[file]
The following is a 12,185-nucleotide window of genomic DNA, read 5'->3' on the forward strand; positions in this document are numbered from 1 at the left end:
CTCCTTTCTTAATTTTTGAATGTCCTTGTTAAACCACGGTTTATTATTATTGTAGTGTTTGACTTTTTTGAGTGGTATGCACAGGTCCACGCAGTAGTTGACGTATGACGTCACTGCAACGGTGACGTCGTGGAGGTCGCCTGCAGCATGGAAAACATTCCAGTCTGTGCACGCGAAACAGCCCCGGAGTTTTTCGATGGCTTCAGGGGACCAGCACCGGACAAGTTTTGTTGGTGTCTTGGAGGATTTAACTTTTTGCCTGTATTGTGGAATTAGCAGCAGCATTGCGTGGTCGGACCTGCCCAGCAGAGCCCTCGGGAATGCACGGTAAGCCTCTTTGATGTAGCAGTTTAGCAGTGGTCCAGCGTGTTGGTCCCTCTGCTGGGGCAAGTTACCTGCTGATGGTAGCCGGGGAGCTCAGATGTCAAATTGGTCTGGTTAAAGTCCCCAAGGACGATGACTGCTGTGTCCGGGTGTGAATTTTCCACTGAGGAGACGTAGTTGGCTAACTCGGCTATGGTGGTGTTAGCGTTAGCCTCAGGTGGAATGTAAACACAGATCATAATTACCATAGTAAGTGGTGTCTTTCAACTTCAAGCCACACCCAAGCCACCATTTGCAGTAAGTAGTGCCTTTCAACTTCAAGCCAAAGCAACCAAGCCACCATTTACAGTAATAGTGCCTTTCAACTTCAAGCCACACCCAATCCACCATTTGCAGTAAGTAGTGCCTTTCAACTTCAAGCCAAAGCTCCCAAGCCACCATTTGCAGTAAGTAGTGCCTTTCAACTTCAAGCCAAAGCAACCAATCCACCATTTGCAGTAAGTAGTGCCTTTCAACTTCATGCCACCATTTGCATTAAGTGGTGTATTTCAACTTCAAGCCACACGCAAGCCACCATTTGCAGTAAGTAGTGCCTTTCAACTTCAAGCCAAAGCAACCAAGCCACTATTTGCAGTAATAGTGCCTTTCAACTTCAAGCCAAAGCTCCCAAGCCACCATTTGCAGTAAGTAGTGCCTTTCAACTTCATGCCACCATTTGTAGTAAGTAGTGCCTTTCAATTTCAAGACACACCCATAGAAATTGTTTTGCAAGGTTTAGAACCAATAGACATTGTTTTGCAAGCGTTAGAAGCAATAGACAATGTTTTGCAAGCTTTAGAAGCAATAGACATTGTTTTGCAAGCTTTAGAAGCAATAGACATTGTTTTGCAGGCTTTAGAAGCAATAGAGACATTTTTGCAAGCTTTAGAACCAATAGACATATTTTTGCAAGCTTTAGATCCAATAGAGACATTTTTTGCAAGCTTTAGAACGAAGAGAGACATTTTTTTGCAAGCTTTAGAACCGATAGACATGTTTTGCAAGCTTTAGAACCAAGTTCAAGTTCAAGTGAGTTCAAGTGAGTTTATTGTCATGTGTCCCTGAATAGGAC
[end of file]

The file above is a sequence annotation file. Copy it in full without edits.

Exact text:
The following is a 12,185-nucleotide window of genomic DNA, read 5'->3' on the forward strand; positions in this document are numbered from 1 at the left end:
CTCCTTTCTTAATTTTTGAATGTCCTTGTTAAACCACGGTTTATTATTATTGTAGTGTTTGACTTTTTTGAGTGGTATGCACAGGTCCACGCAGTAGTTGACGTATGACGTCACTGCAACGGTGACGTCGTGGAGGTCGCCTGCAGCATGGAAAACATTCCAGTCTGTGCACGCGAAACAGCCCCGGAGTTTTTCGATGGCTTCAGGGGACCAGCACCGGACAAGTTTTGTTGGTGTCTTGGAGGATTTAACTTTTTGCCTGTATTGTGGAATTAGCAGCAGCATTGCGTGGTCGGACCTGCCCAGCAGAGCCCTCGGGAATGCACGGTAAGCCTCTTTGATGTAGCAGTTTAGCAGTGGTCCAGCGTGTTGGTCCCTCTGCTGGGGCAAGTTACCTGCTGATGGTAGCCGGGGAGCTCAGATGTCAAATTGGTCTGGTTAAAGTCCCCAAGGACGATGACTGCTGTGTCCGGGTGTGAATTTTCCACTGAGGAGACGTAGTTGGCTAACTCGGCTATGGTGGTGTTAGCGTTAGCCTCAGGTGGAATGTAAACACAGATCATAATTACCATAGTAAGTGGTGTCTTTCAACTTCAAGCCACACCCAAGCCACCATTTGCAGTAAGTAGTGCCTTTCAACTTCAAGCCAAAGCAACCAAGCCACCATTTACAGTAATAGTGCCTTTCAACTTCAAGCCACACCCAATCCACCATTTGCAGTAAGTAGTGCCTTTCAACTTCAAGCCAAAGCTCCCAAGCCACCATTTGCAGTAAGTAGTGCCTTTCAACTTCAAGCCAAAGCAACCAATCCACCATTTGCAGTAAGTAGTGCCTTTCAACTTCATGCCACCATTTGCATTAAGTGGTGTATTTCAACTTCAAGCCACACGCAAGCCACCATTTGCAGTAAGTAGTGCCTTTCAACTTCAAGCCAAAGCAACCAAGCCACTATTTGCAGTAATAGTGCCTTTCAACTTCAAGCCAAAGCTCCCAAGCCACCATTTGCAGTAAGTAGTGCCTTTCAACTTCATGCCACCATTTGTAGTAAGTAGTGCCTTTCAATTTCAAGACACACCCATAGAAATTGTTTTGCAAGGTTTAGAACCAATAGACATTGTTTTGCAAGCGTTAGAAGCAATAGACAATGTTTTGCAAGCTTTAGAAGCAATAGACATTGTTTTGCAAGCTTTAGAAGCAATAGACATTGTTTTGCAGGCTTTAGAAGCAATAGAGACATTTTTGCAAGCTTTAGAACCAATAGACATATTTTTGCAAGCTTTAGATCCAATAGAGACATTTTTTGCAAGCTTTAGAACGAAGAGAGACATTTTTTTGCAAGCTTTAGAACCGATAGACATGTTTTGCAAGCTTTAGAACCAAGTTCAAGTTCAAGTGAGTTCAAGTGAGTTTATTGTCATGTGTCCCTGAATAGGAC